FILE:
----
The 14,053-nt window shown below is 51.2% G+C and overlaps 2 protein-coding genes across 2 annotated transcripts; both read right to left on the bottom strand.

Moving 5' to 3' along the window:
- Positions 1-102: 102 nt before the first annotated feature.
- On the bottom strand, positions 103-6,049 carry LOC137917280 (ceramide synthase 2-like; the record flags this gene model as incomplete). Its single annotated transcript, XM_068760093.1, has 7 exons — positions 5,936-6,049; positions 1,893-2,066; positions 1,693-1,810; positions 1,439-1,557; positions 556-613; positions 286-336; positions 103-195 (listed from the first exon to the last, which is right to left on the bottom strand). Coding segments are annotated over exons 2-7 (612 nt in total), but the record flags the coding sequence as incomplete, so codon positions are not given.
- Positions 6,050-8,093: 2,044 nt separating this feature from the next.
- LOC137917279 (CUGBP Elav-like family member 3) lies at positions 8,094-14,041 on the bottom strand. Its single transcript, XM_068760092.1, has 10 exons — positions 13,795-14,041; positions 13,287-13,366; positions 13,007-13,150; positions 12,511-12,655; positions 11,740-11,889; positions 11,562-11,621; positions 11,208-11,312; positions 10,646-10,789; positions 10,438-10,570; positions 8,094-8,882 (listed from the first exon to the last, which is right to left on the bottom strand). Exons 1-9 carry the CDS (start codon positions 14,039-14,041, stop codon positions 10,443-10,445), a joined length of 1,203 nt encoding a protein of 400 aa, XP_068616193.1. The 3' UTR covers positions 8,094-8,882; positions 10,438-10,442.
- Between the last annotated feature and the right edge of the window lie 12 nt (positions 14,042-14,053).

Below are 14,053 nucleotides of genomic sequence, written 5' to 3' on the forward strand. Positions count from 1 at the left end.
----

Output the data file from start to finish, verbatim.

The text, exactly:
The 14,053-nt window shown below is 51.2% G+C and overlaps 2 protein-coding genes across 2 annotated transcripts; both read right to left on the bottom strand.

Moving 5' to 3' along the window:
- Positions 1-102: 102 nt before the first annotated feature.
- On the bottom strand, positions 103-6,049 carry LOC137917280 (ceramide synthase 2-like; the record flags this gene model as incomplete). Its single annotated transcript, XM_068760093.1, has 7 exons — positions 5,936-6,049; positions 1,893-2,066; positions 1,693-1,810; positions 1,439-1,557; positions 556-613; positions 286-336; positions 103-195 (listed from the first exon to the last, which is right to left on the bottom strand). Coding segments are annotated over exons 2-7 (612 nt in total), but the record flags the coding sequence as incomplete, so codon positions are not given.
- Positions 6,050-8,093: 2,044 nt separating this feature from the next.
- LOC137917279 (CUGBP Elav-like family member 3) lies at positions 8,094-14,041 on the bottom strand. Its single transcript, XM_068760092.1, has 10 exons — positions 13,795-14,041; positions 13,287-13,366; positions 13,007-13,150; positions 12,511-12,655; positions 11,740-11,889; positions 11,562-11,621; positions 11,208-11,312; positions 10,646-10,789; positions 10,438-10,570; positions 8,094-8,882 (listed from the first exon to the last, which is right to left on the bottom strand). Exons 1-9 carry the CDS (start codon positions 14,039-14,041, stop codon positions 10,443-10,445), a joined length of 1,203 nt encoding a protein of 400 aa, XP_068616193.1. The 3' UTR covers positions 8,094-8,882; positions 10,438-10,442.
- Between the last annotated feature and the right edge of the window lie 12 nt (positions 14,042-14,053).

Below are 14,053 nucleotides of genomic sequence, written 5' to 3' on the forward strand. Positions count from 1 at the left end.